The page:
Date of Award
MCM - MA Clinical Mental Health Counseling
Dr. Elizabeth Kellogg
Nature-based expressive arts therapy promotes the holistic healing and recovery of individuals by interweaving the practices of ecopsychology, ecotherapy, and expressive arts therapy. These interventions have been proven to mediate ranges of symptomologies, such as anxiety disorders and PTSD. Research conducted by the U.S. National Park Services indicates that African- Americans are less likely to have a positive relationship to nature than all other racial groups. The amplification of this report without introspection of its context perpetuates racialized generalizations. This can limit a black individual’s ability to embrace their ecological identity and be receptive of nature-based expressive arts therapy interventions. Auto-ethnography and literature review rooted in eco-critical race feminism perspectives are instruments the author utilizes to develop research analyzing the patterns of social, cultural, and political experiences that impact African-Americans and their collective relationship to nature. Since recovery requires remembrance and mourning (Herman, 1992), the author addresses the importance for African-Americans to process ecological grief. As nature-based expressive arts therapy continues to evolve, the significance for clinicians in this field to acquire oppositional gaze, a habit of critically assessing how white supremacy implicitly and explicitly influences their relationships to African-American clients is explored within this research. The benefits of centralizing diverse representation in nature-based research and uplifting the stories of African-Americans who display their enchantment with the eco-creative process are also highlighted. These topics are discussed within this literature review to advocate for the well-being of African-American clients and the collective conscious of America.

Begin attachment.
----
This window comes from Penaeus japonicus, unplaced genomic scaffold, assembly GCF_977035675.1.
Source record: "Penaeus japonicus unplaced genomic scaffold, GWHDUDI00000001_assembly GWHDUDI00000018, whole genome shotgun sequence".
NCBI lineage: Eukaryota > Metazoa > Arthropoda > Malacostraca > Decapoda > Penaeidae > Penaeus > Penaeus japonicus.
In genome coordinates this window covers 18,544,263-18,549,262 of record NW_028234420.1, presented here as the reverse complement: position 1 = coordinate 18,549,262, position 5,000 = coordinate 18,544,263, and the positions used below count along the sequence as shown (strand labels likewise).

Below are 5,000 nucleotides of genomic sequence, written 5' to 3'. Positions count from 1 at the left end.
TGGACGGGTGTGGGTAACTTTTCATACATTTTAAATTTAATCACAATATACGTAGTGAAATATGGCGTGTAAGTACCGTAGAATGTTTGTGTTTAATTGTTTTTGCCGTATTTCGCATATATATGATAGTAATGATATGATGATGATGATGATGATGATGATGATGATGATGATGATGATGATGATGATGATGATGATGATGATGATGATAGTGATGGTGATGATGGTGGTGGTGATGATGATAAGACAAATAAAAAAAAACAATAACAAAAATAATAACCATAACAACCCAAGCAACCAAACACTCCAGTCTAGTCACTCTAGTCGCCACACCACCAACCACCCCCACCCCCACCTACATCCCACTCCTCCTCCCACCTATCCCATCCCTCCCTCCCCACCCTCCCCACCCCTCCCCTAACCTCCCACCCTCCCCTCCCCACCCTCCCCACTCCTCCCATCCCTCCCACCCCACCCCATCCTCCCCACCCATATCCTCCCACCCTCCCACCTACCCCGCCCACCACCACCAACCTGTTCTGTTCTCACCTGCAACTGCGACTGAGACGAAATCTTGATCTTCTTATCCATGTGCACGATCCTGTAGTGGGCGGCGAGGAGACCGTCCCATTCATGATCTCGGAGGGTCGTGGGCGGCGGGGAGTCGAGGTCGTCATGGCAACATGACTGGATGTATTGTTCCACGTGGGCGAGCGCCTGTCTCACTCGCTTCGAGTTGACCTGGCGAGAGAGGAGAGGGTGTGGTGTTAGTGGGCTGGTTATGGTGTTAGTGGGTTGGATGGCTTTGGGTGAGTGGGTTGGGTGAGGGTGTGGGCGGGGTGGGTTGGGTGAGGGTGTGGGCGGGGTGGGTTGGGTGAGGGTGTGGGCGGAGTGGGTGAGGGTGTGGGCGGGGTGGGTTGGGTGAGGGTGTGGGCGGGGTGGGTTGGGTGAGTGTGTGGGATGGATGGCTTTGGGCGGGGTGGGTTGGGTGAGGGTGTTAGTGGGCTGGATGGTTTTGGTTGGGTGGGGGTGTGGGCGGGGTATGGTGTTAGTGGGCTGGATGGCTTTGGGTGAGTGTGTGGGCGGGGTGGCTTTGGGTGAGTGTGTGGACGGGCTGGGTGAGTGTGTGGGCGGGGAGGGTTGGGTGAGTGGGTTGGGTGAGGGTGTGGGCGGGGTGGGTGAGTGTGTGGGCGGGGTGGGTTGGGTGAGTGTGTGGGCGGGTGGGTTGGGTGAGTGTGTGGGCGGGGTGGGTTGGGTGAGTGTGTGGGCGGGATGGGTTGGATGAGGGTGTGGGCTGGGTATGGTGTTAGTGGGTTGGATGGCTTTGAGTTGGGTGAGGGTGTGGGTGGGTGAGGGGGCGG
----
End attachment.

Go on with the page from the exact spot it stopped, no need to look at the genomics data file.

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Saint-Val, Stormy, "Watering Black Roots: Exploring Black Ecological Identity Development within Nature-Based Expressive Arts Therapy" (2019). Expressive Therapies Capstone Theses. 521.
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